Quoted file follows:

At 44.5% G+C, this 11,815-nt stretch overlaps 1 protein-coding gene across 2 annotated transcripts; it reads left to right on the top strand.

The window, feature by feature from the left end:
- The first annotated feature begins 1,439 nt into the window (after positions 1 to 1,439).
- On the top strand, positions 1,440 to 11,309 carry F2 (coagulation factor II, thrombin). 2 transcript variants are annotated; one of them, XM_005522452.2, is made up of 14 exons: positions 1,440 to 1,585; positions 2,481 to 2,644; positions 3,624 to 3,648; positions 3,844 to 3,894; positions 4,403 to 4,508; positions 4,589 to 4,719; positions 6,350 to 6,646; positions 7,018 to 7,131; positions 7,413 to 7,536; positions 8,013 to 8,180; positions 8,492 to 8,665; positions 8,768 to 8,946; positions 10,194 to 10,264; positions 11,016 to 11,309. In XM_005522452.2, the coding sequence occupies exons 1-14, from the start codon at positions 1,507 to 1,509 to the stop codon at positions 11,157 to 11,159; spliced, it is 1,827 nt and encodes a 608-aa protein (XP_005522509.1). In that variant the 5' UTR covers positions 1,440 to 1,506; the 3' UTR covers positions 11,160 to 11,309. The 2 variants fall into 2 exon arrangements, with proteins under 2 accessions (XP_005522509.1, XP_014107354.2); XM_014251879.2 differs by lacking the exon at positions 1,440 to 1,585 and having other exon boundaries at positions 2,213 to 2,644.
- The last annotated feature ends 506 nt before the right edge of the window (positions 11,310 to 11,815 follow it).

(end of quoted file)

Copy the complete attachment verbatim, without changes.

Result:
At 44.5% G+C, this 11,815-nt stretch overlaps 1 protein-coding gene across 2 annotated transcripts; it reads left to right on the top strand.

The window, feature by feature from the left end:
- The first annotated feature begins 1,439 nt into the window (after positions 1 to 1,439).
- On the top strand, positions 1,440 to 11,309 carry F2 (coagulation factor II, thrombin). 2 transcript variants are annotated; one of them, XM_005522452.2, is made up of 14 exons: positions 1,440 to 1,585; positions 2,481 to 2,644; positions 3,624 to 3,648; positions 3,844 to 3,894; positions 4,403 to 4,508; positions 4,589 to 4,719; positions 6,350 to 6,646; positions 7,018 to 7,131; positions 7,413 to 7,536; positions 8,013 to 8,180; positions 8,492 to 8,665; positions 8,768 to 8,946; positions 10,194 to 10,264; positions 11,016 to 11,309. In XM_005522452.2, the coding sequence occupies exons 1-14, from the start codon at positions 1,507 to 1,509 to the stop codon at positions 11,157 to 11,159; spliced, it is 1,827 nt and encodes a 608-aa protein (XP_005522509.1). In that variant the 5' UTR covers positions 1,440 to 1,506; the 3' UTR covers positions 11,160 to 11,309. The 2 variants fall into 2 exon arrangements, with proteins under 2 accessions (XP_005522509.1, XP_014107354.2); XM_014251879.2 differs by lacking the exon at positions 1,440 to 1,585 and having other exon boundaries at positions 2,213 to 2,644.
- The last annotated feature ends 506 nt before the right edge of the window (positions 11,310 to 11,815 follow it).